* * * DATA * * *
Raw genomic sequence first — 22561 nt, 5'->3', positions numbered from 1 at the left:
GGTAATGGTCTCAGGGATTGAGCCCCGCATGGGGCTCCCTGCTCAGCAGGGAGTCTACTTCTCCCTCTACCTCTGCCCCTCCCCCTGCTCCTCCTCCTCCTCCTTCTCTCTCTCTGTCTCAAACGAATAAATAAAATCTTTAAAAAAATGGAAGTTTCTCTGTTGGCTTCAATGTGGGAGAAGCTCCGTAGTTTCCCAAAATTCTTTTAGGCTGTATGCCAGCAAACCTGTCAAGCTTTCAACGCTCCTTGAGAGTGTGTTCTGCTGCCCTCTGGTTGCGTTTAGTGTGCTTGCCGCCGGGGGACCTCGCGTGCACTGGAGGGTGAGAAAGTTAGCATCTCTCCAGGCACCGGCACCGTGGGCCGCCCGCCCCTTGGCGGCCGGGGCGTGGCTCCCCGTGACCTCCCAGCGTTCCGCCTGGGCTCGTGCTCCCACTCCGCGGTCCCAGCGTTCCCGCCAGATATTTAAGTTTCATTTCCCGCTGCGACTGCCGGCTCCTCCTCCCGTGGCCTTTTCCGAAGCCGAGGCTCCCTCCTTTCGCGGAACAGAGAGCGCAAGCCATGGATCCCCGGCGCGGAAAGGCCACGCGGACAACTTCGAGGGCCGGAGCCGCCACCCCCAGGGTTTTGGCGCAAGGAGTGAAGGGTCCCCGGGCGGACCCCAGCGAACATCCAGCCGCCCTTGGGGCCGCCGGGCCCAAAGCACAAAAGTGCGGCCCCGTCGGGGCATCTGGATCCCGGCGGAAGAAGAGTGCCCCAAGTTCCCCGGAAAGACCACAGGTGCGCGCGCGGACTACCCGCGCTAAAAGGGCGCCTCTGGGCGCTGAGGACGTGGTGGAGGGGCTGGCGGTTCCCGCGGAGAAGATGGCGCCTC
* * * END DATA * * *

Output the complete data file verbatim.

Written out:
Raw genomic sequence first — 22561 nt, 5'->3', positions numbered from 1 at the left:
GGTAATGGTCTCAGGGATTGAGCCCCGCATGGGGCTCCCTGCTCAGCAGGGAGTCTACTTCTCCCTCTACCTCTGCCCCTCCCCCTGCTCCTCCTCCTCCTCCTTCTCTCTCTCTGTCTCAAACGAATAAATAAAATCTTTAAAAAAATGGAAGTTTCTCTGTTGGCTTCAATGTGGGAGAAGCTCCGTAGTTTCCCAAAATTCTTTTAGGCTGTATGCCAGCAAACCTGTCAAGCTTTCAACGCTCCTTGAGAGTGTGTTCTGCTGCCCTCTGGTTGCGTTTAGTGTGCTTGCCGCCGGGGGACCTCGCGTGCACTGGAGGGTGAGAAAGTTAGCATCTCTCCAGGCACCGGCACCGTGGGCCGCCCGCCCCTTGGCGGCCGGGGCGTGGCTCCCCGTGACCTCCCAGCGTTCCGCCTGGGCTCGTGCTCCCACTCCGCGGTCCCAGCGTTCCCGCCAGATATTTAAGTTTCATTTCCCGCTGCGACTGCCGGCTCCTCCTCCCGTGGCCTTTTCCGAAGCCGAGGCTCCCTCCTTTCGCGGAACAGAGAGCGCAAGCCATGGATCCCCGGCGCGGAAAGGCCACGCGGACAACTTCGAGGGCCGGAGCCGCCACCCCCAGGGTTTTGGCGCAAGGAGTGAAGGGTCCCCGGGCGGACCCCAGCGAACATCCAGCCGCCCTTGGGGCCGCCGGGCCCAAAGCACAAAAGTGCGGCCCCGTCGGGGCATCTGGATCCCGGCGGAAGAAGAGTGCCCCAAGTTCCCCGGAAAGACCACAGGTGCGCGCGCGGACTACCCGCGCTAAAAGGGCGCCTCTGGGCGCTGAGGACGTGGTGGAGGGGCTGGCGGTTCCCGCGGAGAAGATGGCGCCTC